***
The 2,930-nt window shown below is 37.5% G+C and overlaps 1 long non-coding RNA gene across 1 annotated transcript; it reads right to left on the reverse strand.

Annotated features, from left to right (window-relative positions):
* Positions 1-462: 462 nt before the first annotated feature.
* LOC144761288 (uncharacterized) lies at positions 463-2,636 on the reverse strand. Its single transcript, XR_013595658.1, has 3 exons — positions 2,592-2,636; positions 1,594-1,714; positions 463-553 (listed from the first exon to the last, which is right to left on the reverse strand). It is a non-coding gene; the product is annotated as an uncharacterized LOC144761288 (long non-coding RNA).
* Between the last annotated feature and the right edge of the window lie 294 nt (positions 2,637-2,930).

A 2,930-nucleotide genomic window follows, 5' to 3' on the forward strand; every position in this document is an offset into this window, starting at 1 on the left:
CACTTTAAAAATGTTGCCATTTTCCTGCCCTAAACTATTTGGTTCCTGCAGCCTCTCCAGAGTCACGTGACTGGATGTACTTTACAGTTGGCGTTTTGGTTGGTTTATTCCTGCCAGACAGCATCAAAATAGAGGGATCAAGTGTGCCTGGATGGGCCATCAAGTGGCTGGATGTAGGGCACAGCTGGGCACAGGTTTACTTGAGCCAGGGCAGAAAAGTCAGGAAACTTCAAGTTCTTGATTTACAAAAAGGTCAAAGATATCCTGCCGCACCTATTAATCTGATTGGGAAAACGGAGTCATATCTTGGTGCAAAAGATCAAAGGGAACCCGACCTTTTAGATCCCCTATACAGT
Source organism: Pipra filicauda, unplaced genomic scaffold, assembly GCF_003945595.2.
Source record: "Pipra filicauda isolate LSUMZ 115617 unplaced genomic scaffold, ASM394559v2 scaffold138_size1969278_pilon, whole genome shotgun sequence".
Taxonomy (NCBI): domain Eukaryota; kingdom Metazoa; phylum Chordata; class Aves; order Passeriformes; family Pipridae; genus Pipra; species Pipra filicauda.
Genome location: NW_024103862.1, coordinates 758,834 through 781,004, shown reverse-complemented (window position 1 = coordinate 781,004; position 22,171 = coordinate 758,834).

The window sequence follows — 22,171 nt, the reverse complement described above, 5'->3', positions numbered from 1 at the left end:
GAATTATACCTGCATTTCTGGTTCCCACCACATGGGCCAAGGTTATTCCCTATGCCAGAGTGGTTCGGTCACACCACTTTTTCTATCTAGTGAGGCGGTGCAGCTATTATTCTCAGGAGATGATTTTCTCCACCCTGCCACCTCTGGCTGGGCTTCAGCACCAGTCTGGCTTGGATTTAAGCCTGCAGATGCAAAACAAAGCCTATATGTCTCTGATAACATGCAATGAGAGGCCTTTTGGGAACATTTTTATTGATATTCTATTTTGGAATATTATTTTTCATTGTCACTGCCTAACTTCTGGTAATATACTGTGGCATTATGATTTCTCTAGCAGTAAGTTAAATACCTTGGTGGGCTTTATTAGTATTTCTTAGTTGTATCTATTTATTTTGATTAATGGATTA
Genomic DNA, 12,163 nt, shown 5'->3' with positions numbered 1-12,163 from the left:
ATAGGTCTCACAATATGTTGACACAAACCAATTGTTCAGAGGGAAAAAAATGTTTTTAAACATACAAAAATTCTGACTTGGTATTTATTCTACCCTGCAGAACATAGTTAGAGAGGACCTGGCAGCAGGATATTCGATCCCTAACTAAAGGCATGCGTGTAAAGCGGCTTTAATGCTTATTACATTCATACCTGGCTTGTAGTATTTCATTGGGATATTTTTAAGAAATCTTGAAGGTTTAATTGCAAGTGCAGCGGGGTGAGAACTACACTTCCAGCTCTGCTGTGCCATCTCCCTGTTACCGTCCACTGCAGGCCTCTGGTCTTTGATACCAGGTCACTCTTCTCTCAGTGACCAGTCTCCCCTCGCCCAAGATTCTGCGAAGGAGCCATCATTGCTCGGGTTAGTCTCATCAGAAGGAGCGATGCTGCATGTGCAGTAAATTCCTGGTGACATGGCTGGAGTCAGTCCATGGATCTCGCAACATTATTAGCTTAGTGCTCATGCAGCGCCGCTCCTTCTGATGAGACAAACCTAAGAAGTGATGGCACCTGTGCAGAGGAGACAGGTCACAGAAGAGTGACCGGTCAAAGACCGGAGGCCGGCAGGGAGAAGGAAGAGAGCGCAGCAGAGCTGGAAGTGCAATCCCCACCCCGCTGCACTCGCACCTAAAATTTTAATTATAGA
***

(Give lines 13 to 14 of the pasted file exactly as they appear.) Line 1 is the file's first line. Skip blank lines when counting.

GAATTATACCTGCATTTCTGGTTCCCACCACATGGGCCAAGGTTATTCCCTATGCCAGAGTGGTTCGGTCACACCACTTTTTCTATCTAGTGAGGCGGTGCAGCTATTATTCTCAGGAGATGATTTTCTCCACCCTGCCACCTCTGGCTGGGCTTCAGCACCAGTCTGGCTTGGATTTAAGCCTGCAGATGCAAAACAAAGCCTATATGTCTCTGATAACATGCAATGAGAGGCCTTTTGGGAACATTTTTATTGATATTCTATTTTGGAATATTATTTTTCATTGTCACTGCCTAACTTCTGGTAATATACTGTGGCATTATGATTTCTCTAGCAGTAAGTTAAATACCTTGGTGGGCTTTATTAGTATTTCTTAGTTGTATCTATTTATTTTGATTAATGGATTA
Genomic DNA, 12,163 nt, shown 5'->3' with positions numbered 1-12,163 from the left: